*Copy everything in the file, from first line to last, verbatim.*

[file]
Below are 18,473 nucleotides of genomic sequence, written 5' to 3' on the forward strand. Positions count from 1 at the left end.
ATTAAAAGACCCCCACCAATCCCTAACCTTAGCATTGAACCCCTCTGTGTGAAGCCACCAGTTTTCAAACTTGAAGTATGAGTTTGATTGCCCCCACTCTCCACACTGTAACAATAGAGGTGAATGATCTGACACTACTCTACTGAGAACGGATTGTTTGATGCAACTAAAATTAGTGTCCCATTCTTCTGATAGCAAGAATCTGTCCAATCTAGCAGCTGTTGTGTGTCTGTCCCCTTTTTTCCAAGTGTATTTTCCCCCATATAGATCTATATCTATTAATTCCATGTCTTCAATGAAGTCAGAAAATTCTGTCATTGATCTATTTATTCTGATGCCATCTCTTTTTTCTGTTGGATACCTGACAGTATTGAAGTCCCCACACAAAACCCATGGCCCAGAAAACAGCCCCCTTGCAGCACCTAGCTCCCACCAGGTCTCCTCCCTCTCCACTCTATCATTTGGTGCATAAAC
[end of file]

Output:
Below are 18,473 nucleotides of genomic sequence, written 5' to 3' on the forward strand. Positions count from 1 at the left end.
ATTAAAAGACCCCCACCAATCCCTAACCTTAGCATTGAACCCCTCTGTGTGAAGCCACCAGTTTTCAAACTTGAAGTATGAGTTTGATTGCCCCCACTCTCCACACTGTAACAATAGAGGTGAATGATCTGACACTACTCTACTGAGAACGGATTGTTTGATGCAACTAAAATTAGTGTCCCATTCTTCTGATAGCAAGAATCTGTCCAATCTAGCAGCTGTTGTGTGTCTGTCCCCTTTTTTCCAAGTGTATTTTCCCCCATATAGATCTATATCTATTAATTCCATGTCTTCAATGAAGTCAGAAAATTCTGTCATTGATCTATTTATTCTGATGCCATCTCTTTTTTCTGTTGGATACCTGACAGTATTGAAGTCCCCACACAAAACCCATGGCCCAGAAAACAGCCCCCTTGCAGCACCTAGCTCCCACCAGGTCTCCTCCCTCTCCACTCTATCATTTGGTGCATAAAC